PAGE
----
The buzz in the biotech world this week has been squarely focused on Roche’s surprising move to launch a $43.7 billion bid to acquire Genentech.
Of course, Roche already owns fifty-six percent (56%) of Genentech, so the acquisition would actually result in Roche owning the remaining forty-four percent (44%) of the company. The offer would pay Eighty-Nine Dollars ($89.00) per share.
Steve Johnson for the Mercury News reported on the Roche bid as follows:
Although Genentech’s operations would remain in South San Francisco under the deal, it would cease to be a separate company, according to a Roche statement. The proposal will be reviewed by three Genentech board members who aren’t Roche employees, and must be approved by Genentech’s non-Roche shareholders.
If approved, the transaction would create the seventh-biggest drug-making entity in the United States in terms of stock value, according to Roche executives, who noted that Genentech now accounts for about 22 percent of Roche’s revenue.
By eliminating duplication, the combined companies could save up to $850 million a year, Roche executives said. The transaction also could eliminate current trade-secret roadblocks that now hinder their ability to share research data, they said.
According to the Mercury News, the deal is unlikely to close for the current offering price, and Roche may have to offer as much as One Hundred Dollars ($100.00) per share to finalize the deal.
As a member of the Bay Area biotech community, it is hard to envision South San Francisco without Genentech at the helm. Many of the most successful players in the biotech world got their start at Genentech, and the company has had a very historic role in the growth of the biotech industry, both in the Bay Area and around the world. That historic role, however, may soon be relegated to a new role in the history books–and we all may have to get used to a world without Genentech as we know it.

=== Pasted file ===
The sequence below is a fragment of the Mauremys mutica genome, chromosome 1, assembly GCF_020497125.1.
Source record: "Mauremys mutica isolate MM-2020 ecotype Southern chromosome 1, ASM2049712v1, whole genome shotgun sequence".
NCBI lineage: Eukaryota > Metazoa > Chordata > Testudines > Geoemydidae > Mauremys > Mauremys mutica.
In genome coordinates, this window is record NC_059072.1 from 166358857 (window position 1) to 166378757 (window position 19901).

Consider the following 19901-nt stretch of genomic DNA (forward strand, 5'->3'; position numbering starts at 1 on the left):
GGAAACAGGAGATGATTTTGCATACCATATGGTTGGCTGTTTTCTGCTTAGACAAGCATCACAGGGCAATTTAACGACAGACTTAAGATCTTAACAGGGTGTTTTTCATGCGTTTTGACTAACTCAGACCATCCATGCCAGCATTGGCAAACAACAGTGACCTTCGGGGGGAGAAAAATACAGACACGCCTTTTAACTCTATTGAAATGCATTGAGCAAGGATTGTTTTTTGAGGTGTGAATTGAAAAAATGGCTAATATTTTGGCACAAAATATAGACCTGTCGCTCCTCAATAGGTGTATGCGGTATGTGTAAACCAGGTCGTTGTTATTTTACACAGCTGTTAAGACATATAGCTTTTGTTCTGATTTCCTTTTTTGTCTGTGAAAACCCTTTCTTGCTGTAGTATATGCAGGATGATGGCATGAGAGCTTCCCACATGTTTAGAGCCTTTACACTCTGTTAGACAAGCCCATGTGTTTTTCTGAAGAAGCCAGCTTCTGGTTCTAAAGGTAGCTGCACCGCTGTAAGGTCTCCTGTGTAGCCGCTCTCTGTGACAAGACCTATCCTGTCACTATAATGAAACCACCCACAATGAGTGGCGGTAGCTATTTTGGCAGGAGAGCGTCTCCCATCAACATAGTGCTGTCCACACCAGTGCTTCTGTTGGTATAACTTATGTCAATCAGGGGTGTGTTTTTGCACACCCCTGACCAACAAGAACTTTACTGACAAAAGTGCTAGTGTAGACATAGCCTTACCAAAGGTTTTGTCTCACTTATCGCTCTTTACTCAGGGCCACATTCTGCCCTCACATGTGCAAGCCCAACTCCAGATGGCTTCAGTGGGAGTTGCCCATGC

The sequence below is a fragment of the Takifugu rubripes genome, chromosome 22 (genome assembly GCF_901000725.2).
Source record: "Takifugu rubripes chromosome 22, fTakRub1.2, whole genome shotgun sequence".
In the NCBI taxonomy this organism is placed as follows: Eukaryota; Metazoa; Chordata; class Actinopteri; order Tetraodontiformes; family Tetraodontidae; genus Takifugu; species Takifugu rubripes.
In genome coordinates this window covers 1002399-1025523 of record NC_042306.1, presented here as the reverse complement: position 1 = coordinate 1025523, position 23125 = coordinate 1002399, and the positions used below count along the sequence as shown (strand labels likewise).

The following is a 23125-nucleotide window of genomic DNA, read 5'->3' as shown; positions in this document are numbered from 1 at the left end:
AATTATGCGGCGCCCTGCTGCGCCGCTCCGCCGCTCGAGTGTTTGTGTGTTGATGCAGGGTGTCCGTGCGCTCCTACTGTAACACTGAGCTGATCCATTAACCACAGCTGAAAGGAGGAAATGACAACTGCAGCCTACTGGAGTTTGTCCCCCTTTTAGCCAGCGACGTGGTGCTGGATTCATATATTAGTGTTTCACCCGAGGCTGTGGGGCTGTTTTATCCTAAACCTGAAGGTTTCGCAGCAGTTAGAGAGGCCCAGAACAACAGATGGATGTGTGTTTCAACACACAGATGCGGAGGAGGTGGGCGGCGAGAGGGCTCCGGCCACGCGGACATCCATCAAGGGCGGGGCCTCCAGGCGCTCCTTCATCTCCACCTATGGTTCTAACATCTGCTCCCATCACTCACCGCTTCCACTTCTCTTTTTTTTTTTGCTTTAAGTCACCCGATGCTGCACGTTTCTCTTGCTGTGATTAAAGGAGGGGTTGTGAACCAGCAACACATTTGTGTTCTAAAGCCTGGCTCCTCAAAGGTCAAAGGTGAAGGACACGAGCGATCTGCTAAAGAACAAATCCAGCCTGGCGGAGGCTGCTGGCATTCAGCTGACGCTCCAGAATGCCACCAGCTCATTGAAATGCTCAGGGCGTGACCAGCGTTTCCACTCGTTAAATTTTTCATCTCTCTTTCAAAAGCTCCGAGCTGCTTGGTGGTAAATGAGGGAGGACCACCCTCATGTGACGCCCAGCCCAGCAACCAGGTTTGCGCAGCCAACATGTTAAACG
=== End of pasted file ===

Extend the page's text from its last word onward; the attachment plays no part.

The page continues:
What will the entity formerly known as Genentech look like if Roche is successful with the acquisition?
Well, according to The In Vivo Blog, the acquired Genentech is likely to lose its culture, although it may or may not lose the majority of its talent–this will likely depend on whether CEO Art Levinson stays or goes. For its part, The In Vivo Blog is prediciting that Levinson will make his departure, particularly given the manner in which this bid attempt was handled. Certainly, there was no effort by Roche to preserve the collaborative spirit that had previously existed between the two companies.
Given this huge loss, will the Genentech acquisition really prove to be a good move for Roche?
Well, perhaps the acquisition will save Roche money. This seems to be the overriding justification.
The In Vivo Blog reported as follows:
It’s likely Roche took a look at the price of its current Genentech relationship–with its manufacturing transfer prices, up-front fees and royalties, and most importantly no ability to leverage its investment in the US marketplace where the economics of oncology marketing look more and more like primary care–and figured those costs outweighed the innovation it would lose if Genentech’s world class talented departed as a result of a takeover. Just as no primary-care force can afford to sell a single product, Roche can’t afford a US oncology operation selling only Xeloda.
Moreover, Roche is clearly not convinced that Genentech’s productivity would have continued at the rates it has in the last decade. And there are plenty of people who agree. “We all know that Amgen is now a Big Pharma. We talked about it eight years ago. But I think Genentech has now sneaked over that line too,” says the CEO of one of Genentech’s peer Big Biotechs.
The East Bay Business Times agreed with this assessment:
The Basel-based drug maker said it expects to increase research productivity and cut costs by combining operations . . . .
“The transaction will also unlock synergies by leveraging the scale of the combined operations in the U.S. and improving operational efficiency,” said Roche chief executive Severin Schwan.
In the end, however, it seems likely that Roche will end up losing much of what is special about Genentech over the course of the transaction. However, apparently this is a gamble that Roche is willing to take.
The California Biotech Blog will continue to follow the developments regarding this deal as they come to light.
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